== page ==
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Rosacea Dermatolgist in Dallas, TX

Rosacea is a common skin condition affecting more than 14 million people in the US. It causes redness, swelling, visible blood vessels, and even small red bumps on your face. Rosacea often starts with more frequent and noticeable blushing than other people, however, the redness can spread from the cheeks and nose to your forehead, chin, ears, or beyond.


According to the AADA, there are four subtypes of rosacea, each with its own list of signs and symptoms. Some people have multiple subtypes simultaneously, but each can require different treatment.


Subtype 1: Facial Redness, Flushing, Visible Blood Vessels

  • Flushing and redness in the center of the face
  • Visible broken blood vessels (spider veins)
  • Swollen, sensitive skin that may sting and burn
  • Dry skin, roughness or scaling
  • Tendency to flush or blush more easily than other people

Subtype 2: Acne-like Breakouts

  • Acne-like breakouts, usually where the skin is very red
  • Oily skin
  • Skin may be very sensitive, burn, and sting
  • Visible broken blood vessels (spider veins)
  • Raised patches of skin called plaques

Subtype 3: Thickening Skin

  • Bumpy texture to the skin
  • Skin begins to thicken, especially common on the nose (this is called rhinophyma)
  • Skin may thicken on the chin, forehead, cheeks, and ears
  • Visible broken blood vessels appear
  • Pores look large
  • Oily skin

Subtype 4: In the Eyes

  • Watery or bloodshot appearance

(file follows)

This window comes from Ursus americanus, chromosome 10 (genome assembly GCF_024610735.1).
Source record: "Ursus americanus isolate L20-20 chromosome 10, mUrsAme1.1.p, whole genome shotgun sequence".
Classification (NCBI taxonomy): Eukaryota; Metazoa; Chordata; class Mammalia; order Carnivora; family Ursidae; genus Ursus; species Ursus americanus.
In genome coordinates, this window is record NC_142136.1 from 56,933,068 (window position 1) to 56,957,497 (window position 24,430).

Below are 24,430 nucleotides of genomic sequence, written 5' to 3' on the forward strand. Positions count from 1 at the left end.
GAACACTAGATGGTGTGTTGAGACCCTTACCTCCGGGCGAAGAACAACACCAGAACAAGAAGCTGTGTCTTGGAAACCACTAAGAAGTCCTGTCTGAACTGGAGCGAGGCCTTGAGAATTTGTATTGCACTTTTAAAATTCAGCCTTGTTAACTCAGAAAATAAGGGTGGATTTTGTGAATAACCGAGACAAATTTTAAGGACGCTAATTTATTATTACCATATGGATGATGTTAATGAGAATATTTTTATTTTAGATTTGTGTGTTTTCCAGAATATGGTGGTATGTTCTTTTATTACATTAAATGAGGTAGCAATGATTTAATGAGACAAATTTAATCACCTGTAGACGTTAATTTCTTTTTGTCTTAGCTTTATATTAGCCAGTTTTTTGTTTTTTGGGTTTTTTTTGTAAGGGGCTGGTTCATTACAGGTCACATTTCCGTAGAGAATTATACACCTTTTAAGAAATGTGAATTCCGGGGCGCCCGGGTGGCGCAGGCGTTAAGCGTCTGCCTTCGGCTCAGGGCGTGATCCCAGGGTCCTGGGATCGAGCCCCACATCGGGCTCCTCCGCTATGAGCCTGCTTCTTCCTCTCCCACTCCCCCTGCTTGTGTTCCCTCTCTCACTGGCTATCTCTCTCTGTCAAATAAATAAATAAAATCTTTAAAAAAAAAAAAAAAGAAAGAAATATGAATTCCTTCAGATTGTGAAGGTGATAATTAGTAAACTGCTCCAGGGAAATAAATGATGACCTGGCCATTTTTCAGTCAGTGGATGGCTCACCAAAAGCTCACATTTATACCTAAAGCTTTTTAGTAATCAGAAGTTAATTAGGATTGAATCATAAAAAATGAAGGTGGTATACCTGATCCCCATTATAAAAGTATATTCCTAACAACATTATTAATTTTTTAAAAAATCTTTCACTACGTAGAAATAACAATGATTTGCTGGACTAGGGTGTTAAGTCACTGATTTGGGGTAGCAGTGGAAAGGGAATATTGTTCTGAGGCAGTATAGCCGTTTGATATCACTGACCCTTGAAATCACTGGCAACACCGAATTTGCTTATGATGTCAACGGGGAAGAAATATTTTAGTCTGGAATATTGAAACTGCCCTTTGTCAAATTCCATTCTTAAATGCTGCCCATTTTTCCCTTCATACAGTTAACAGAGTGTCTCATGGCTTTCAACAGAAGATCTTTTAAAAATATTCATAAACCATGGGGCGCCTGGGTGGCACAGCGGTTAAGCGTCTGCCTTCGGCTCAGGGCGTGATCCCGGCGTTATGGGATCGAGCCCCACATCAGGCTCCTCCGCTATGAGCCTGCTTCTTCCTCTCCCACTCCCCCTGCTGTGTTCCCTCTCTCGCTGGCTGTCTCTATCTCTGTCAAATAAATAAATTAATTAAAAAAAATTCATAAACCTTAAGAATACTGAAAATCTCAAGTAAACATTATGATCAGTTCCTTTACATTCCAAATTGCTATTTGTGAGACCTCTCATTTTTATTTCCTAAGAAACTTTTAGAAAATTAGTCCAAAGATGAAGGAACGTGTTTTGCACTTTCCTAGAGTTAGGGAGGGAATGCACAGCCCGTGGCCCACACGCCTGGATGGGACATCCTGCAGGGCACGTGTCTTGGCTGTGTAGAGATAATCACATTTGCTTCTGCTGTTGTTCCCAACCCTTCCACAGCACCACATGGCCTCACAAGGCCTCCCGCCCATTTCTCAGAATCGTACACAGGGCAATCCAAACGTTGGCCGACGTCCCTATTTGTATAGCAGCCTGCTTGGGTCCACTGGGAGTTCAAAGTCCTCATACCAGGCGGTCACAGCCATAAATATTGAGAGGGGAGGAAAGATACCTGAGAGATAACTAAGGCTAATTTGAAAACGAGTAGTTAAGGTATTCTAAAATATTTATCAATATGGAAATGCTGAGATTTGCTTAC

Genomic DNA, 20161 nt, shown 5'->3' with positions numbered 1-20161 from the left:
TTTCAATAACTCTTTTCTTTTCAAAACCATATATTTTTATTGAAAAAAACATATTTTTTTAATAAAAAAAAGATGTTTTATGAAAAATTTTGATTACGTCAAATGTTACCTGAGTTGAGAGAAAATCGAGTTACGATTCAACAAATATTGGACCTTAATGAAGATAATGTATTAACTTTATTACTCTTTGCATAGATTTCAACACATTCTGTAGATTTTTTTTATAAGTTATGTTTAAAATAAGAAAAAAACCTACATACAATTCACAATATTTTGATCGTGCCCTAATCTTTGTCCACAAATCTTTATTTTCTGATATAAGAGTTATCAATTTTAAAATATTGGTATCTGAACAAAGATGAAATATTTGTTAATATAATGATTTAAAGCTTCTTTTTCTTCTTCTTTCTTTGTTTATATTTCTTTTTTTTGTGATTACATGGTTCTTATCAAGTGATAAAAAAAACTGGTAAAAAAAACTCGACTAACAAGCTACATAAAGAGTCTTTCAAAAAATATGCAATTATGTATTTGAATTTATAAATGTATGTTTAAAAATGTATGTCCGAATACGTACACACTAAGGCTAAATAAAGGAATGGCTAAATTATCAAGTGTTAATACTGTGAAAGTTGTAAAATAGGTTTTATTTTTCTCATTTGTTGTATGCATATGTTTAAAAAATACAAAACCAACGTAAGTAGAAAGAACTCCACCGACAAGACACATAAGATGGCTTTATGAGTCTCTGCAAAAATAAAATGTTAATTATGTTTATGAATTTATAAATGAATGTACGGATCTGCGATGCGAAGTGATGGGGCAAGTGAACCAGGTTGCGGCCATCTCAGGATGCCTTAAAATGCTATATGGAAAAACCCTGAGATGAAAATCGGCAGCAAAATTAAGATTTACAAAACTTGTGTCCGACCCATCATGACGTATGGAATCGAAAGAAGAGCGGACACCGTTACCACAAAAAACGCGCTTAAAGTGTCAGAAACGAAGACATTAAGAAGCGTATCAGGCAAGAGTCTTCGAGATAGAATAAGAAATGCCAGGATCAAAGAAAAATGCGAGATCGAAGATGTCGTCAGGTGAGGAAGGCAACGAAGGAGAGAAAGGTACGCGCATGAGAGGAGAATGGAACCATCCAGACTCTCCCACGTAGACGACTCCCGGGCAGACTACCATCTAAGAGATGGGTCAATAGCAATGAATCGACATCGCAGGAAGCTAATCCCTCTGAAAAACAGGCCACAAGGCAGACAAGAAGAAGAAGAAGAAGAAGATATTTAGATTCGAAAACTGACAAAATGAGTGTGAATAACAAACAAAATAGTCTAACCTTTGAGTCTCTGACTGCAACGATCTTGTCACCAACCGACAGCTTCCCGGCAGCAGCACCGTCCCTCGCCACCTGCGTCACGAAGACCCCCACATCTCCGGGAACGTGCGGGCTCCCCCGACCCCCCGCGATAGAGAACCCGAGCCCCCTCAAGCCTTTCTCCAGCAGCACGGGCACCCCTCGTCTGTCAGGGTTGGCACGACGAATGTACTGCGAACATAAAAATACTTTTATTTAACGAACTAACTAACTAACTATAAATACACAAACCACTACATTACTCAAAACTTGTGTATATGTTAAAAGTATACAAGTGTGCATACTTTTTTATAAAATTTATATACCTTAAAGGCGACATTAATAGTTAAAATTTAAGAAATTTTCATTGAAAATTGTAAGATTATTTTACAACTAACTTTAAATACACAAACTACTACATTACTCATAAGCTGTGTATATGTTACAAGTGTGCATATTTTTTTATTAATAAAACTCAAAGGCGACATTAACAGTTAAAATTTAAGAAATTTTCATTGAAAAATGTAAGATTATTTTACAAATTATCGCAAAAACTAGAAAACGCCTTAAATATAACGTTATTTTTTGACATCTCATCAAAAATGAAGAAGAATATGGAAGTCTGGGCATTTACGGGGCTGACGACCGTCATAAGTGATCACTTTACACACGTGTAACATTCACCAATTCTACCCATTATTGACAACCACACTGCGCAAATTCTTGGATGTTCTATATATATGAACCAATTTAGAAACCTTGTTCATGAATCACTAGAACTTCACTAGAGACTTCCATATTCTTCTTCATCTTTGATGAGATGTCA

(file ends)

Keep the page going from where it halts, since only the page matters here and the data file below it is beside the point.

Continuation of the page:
• Dry, itchy eyes that burn or sting
  • Eyes sensitive to light
  • Blurry vision
  • Visible broken blood vessels on an eyelid
  • Cyst on the eyelid


Rosacea is very common and is most commonly appears in people between the ages of 30 – 50, have fair skin, or those who have had or are related to someone with rosacea or severe acne. That being said, anyone can have this skin condition. The exact cause is not certain but scientists believe that several things may play a role including your genes (Rosacea seems to run in families) or an irregular immune system. However, there are many common factors that can trigger flare-ups, including:

  • Hot drinks and spicy foods
  • Alcohol
  • Extreme hot or cold
  • Sunlight or wind
  • Exercise
  • Drugs that dilate blood vessels, including some blood pressure medications
  • Certain makeup products, skin creams, lotions, or other cosmetics


Rosacea cannot be cured but your dermatologist may be able to offer treatment that reduces the signs of rosacea, alleviates associated pain or discomfort, and prevents your rosacea from worsening. Prescription medications include topical cream or gel that reduces redness, oral antibiotics, or oral acne medications. Laser and light-based therapies may also help reduce redness.  Please consult your dermatologist to find the treatment plan that best suits your specific condition.


Although medicine and other therapies can help reduce signs of rosacea, there are a few things you can do to prevent new flare ups. First, it is important to identify and avoid your triggers. You should also mild skin care products and be gentle with your skin care routine. Finally, protect your skin from the sun! Use sunscreen with SPF 30 or higher, wear protective clothing and glasses, and avoid midday sun. 

If you have specific questions about your rosacea or are having trouble avoiding flare-ups, schedule an appointment with one of our experienced dermatologists today!